Apple stock wilts on worries about iPhone demand

Apple

Apple's stock slipped below $500 for the first time in 11 months on Monday as investors reacted to reports signaling the company's latest iPhone is falling further behind a slew of sleek alternatives running Google's Android software.

The latest indication that Apple, the world's most valuable company, is seeing sluggish demand for its iPhone 5 emerged in separate stories published Monday in the Japanese newspaper Nikkei and The Wall Street Journal. Both publications cited unnamed people familiar with the situation saying Apple has dramatically reduced its orders for the parts needed to build the newest iPhone because the device isn't selling as well as the company hoped.

The adjustment means Apple will buy about half as many display screens for the iPhone as management originally planned for the opening three months of the year, according to the newspapers.

Apple Inc., which is based in Cupertino, California, declined to comment Monday. Spokeswoman Natalie Kerris said Apple executives would share their views on market conditions Jan. 23 when the company is scheduled to release its financial results for the final three months of 2011. The period covers the first full quarter that the iPhone 5 was on sale.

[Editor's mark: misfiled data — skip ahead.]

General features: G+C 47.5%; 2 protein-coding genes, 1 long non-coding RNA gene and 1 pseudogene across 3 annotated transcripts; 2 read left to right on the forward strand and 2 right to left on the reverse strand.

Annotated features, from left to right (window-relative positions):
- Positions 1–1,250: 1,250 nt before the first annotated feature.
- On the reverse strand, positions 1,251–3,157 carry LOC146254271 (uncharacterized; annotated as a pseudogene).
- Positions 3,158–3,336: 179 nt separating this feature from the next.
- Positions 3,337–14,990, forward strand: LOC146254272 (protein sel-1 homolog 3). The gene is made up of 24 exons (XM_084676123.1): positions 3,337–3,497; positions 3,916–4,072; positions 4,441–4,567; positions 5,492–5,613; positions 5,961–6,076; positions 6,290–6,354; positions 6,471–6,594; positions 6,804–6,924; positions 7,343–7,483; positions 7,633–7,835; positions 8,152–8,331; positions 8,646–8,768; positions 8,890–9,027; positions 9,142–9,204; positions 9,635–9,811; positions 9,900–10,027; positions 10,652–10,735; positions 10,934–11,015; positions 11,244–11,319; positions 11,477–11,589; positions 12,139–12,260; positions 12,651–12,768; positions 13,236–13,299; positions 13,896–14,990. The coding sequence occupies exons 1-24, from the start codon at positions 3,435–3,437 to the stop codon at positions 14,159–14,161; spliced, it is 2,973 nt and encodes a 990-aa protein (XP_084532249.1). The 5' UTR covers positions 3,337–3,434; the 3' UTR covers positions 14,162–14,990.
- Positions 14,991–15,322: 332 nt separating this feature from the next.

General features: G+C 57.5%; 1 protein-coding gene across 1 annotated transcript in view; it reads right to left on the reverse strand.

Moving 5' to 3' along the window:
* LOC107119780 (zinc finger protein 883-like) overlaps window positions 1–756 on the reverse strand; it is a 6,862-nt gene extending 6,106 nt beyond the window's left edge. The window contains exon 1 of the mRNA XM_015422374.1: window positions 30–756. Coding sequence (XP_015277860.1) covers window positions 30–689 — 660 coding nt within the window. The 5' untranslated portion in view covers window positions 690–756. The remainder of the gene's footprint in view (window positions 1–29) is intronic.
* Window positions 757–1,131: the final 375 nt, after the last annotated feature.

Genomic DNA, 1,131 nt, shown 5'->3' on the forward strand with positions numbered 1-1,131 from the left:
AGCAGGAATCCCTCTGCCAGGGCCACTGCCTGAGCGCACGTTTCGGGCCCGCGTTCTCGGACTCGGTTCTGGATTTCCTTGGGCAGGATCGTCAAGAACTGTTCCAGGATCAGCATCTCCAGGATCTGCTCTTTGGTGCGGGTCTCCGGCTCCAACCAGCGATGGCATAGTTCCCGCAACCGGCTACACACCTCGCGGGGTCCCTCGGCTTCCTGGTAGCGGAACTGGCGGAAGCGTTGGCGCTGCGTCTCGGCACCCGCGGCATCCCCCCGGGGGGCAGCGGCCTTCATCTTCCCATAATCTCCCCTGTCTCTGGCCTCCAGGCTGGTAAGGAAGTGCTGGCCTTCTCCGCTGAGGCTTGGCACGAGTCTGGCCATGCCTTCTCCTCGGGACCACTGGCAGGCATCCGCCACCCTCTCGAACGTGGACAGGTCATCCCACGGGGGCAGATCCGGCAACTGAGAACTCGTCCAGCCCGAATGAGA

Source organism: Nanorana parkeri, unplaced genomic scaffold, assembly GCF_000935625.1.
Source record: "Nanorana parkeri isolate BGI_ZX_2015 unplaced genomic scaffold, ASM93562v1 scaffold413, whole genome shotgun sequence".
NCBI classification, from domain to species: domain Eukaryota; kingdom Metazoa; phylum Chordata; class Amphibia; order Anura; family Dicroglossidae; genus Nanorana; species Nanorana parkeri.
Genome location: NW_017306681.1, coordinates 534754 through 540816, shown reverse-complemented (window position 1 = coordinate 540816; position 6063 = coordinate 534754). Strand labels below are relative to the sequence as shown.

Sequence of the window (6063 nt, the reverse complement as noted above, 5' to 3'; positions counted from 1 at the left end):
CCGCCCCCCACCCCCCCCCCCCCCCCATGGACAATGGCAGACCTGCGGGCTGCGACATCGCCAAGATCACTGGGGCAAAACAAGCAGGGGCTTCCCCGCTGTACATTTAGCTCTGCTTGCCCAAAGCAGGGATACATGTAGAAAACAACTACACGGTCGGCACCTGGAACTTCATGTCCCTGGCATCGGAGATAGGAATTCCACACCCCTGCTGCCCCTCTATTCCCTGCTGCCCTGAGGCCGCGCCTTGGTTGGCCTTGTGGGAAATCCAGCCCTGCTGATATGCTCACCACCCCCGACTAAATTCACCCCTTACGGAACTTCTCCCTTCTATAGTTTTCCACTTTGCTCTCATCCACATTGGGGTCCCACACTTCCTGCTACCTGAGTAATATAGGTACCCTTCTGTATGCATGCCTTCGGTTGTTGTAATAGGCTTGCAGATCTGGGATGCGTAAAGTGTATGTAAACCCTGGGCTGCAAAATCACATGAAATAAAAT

Although Apple hailed the iPhone 5 as the best version yet of a product that has revolutionized the telecommunications and computing industry, the company's stock has wilted since the device hit the market.

After peaking at $705.07 on the day of the iPhone 5's Sept. 21 release, Apple's stock has plunged nearly 30 percent. The shares fell $18.55, or 3.6 percent, to close Monday's regular trading at $501.75, dragging the company's market value nearly $190 billion below where it stood in late September. The stock traded at $498.51 earlier in the day, its lowest price since February.

The stock's decline hasn't been entirely caused by concerns about the iPhone 5's sales performance. Industry analysts are also worried about the recent introduction of a smaller, less expensive iPad cutting into the company's profits.

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